There are actually 3 different things here: graphs of functions, "Cartesian Equations", and parametric equations.

The distinction between graphs of functions and "Cartesian Equations" (to use your terminology) is best seen by considering a circle.

The equation

is satisfied by a set of points (x, y) in the plane that form the unit circle at the origin. But it's not the graph of any function y = f(x).

(Would f(0) be 1, or -1? It can't be both for a function f. This is the origin of the so-called "vertical line rule", which the circle fails.)

So by "Cartesian Equations", I assuming you're including things like

, which is not the graph of any function. (It's the union of the graphs of 2 different functions,

and

.)

The following are the 3 types of sets in the plane it seems you want to consider:

1. Graphs of Functions:

(where

is the function's domain.)

2. "Cartesian Equations":

3. Parametric Equations:

, where

.

The differences? Well, every graph of a function y = f(x) could be represented by a "Cartesian Equation" or a parametric equation.

Ex:

when x is in f's domain, and define

however you like, other than zero, otherwise. And for parametric, set

, where the t-domain is f's domain.

However, not every "Cartesian Equation" can be

*continuously* parameterized.

, whose graph is the union of a parabola and the x-axis.

For practical purposes, the same is true in reverse (the formal claim would be a mess, and likely be false), meaning that not every parametric equation has the same image as a "Cartesian Equation"

Ex: Try to find F such that

where

.

Note that the set of points in the plane via "Cartesian Equation" is given by a function inverse at a point (it's the set

), while in the parametric case it's the image set of a function (the function Q).

Also, if you don't put some minimal restrictions - especially continuity - on the possible functions F and Q for "Cartesian Equations" and parametric equations respectively, then ANY subset of the plane comes from such an F or Q.

Ex: For F, you could use 1 minus the indicator function, meaning F of a point is 0 if the point is in the given set, and 1 otherwise. For Q, one could exploit a set bijection between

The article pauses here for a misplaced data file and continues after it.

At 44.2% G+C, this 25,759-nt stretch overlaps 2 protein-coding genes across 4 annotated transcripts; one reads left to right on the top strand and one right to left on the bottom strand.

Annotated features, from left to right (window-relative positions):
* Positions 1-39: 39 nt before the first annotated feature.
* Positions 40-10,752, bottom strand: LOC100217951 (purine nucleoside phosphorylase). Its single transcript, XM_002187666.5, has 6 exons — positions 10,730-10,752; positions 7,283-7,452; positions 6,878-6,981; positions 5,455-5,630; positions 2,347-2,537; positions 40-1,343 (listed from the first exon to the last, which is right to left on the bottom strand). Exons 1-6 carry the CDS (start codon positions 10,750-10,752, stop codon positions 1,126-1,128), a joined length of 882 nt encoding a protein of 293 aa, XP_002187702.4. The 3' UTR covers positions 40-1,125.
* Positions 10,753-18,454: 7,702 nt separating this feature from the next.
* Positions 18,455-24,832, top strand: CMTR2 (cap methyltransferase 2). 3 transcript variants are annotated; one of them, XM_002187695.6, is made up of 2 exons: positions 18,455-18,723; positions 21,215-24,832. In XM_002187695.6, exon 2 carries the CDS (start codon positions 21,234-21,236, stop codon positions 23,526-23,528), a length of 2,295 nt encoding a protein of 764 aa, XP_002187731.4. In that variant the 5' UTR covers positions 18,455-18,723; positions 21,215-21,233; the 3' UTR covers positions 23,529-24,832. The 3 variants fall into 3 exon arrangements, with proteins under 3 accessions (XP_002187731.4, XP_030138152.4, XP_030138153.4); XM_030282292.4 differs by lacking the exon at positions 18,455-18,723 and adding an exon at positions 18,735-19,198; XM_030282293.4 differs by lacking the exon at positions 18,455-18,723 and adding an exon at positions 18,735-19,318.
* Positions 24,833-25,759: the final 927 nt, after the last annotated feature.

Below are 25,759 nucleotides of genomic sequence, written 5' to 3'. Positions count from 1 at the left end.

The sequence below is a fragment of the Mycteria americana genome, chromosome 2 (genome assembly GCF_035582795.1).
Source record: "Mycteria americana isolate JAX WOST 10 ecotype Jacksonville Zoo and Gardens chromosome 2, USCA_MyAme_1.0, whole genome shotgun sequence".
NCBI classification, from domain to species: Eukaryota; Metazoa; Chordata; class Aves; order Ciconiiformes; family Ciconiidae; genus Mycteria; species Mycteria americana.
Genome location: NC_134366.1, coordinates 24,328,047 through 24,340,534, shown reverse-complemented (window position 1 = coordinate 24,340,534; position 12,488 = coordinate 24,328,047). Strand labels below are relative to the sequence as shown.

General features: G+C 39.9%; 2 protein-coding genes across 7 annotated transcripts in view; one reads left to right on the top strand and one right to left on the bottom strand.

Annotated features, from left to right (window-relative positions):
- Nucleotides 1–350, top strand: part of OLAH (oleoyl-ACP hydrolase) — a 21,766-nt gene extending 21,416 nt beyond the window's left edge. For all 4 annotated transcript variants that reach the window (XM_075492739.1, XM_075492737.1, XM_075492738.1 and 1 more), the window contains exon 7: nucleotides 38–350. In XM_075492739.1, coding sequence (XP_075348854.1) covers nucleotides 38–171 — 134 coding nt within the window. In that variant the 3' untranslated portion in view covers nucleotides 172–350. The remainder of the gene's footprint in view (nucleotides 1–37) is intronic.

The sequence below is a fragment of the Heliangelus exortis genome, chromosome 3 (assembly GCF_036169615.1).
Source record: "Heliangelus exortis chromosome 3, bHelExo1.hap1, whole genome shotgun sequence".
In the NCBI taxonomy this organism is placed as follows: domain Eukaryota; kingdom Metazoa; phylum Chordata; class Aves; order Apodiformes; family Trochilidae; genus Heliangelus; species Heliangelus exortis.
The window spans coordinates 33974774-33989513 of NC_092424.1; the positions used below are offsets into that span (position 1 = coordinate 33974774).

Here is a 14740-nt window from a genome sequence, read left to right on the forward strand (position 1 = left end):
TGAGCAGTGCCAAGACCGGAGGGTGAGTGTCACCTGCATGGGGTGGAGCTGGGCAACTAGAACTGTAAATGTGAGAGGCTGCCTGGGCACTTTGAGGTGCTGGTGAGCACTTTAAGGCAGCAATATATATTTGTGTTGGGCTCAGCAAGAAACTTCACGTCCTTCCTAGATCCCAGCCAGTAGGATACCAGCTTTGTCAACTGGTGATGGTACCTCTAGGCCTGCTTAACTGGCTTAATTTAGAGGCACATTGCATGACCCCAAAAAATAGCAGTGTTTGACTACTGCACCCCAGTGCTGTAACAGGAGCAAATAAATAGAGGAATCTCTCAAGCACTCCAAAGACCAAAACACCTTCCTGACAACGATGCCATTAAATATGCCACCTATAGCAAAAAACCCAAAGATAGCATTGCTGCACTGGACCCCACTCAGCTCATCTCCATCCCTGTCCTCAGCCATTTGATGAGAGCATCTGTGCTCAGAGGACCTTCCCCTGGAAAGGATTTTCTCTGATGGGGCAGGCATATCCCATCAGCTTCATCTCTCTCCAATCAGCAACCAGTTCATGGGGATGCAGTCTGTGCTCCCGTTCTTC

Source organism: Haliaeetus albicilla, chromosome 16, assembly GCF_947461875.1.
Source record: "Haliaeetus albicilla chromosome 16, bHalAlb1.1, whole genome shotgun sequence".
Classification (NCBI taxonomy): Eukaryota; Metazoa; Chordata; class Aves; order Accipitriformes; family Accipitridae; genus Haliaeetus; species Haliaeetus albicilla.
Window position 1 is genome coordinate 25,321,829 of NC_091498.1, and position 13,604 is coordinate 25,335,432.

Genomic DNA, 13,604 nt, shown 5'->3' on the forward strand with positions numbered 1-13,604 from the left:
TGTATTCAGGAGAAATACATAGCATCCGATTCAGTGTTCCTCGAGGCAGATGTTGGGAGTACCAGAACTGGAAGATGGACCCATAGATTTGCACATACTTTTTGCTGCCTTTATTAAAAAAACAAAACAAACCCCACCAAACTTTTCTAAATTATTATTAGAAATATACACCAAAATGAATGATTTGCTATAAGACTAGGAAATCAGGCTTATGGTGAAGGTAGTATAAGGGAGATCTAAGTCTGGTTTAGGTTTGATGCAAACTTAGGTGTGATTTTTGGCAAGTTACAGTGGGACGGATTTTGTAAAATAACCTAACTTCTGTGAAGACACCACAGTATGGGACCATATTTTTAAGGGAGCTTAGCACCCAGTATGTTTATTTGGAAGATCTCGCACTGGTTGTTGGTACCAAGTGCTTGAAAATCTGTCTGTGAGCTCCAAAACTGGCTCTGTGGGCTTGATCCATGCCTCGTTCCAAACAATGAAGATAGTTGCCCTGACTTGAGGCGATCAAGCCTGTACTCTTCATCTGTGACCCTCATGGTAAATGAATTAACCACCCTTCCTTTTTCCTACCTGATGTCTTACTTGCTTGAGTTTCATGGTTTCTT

and

.

Even requiring continuity, there are very counter-intuitive examples possible under these definitions.

Ex: F(x,y) := 0 is the "Cartesian Equation" whose graph is the entire plane. Likewise, parametricly, there are

__continuous__ space-filling curves (like the Peano curve:

https://en.wikipedia.org/wiki/Peano_curve)... counter-intuitive indeed!

A set of points in a plane is not a function! A corresponding function is uniquely recoverable from that only in the first case, where you're told that the set of points is the graph of a function. In the other two cases, "Cartesian coordinates" and parametric equations, there are multiple functions F and Q, respectively, which could produce those sets.

Ex: For the "Cartesian Equation" case, if F defines the set in the plane, then kF defines the same set for any non-zero constant k. For parametric, consider the line y = x via

, OR

.

The functions F and Q contain more information than you get from just the set of points in the plane given by

and

respectively!

The "best" form in general is the parametric form, because it contains the most information, is the most flexible, is the most direct (it's just a function

) and is the most useful for modelling.

Parametric Equations common use of t is, of course, for "time". So you think of parametric equations as describing a point moving in the plane in time - which clearly contains vastly more information than just the set that moving point eventually covers. And even more valuable than all that additional information is that the description of a point moving through time is EXACTLY what's needed to model most dynamic real world scenarios.

At the level of generality of your question - asking for "the relationship" between them - that's about all I can think to say.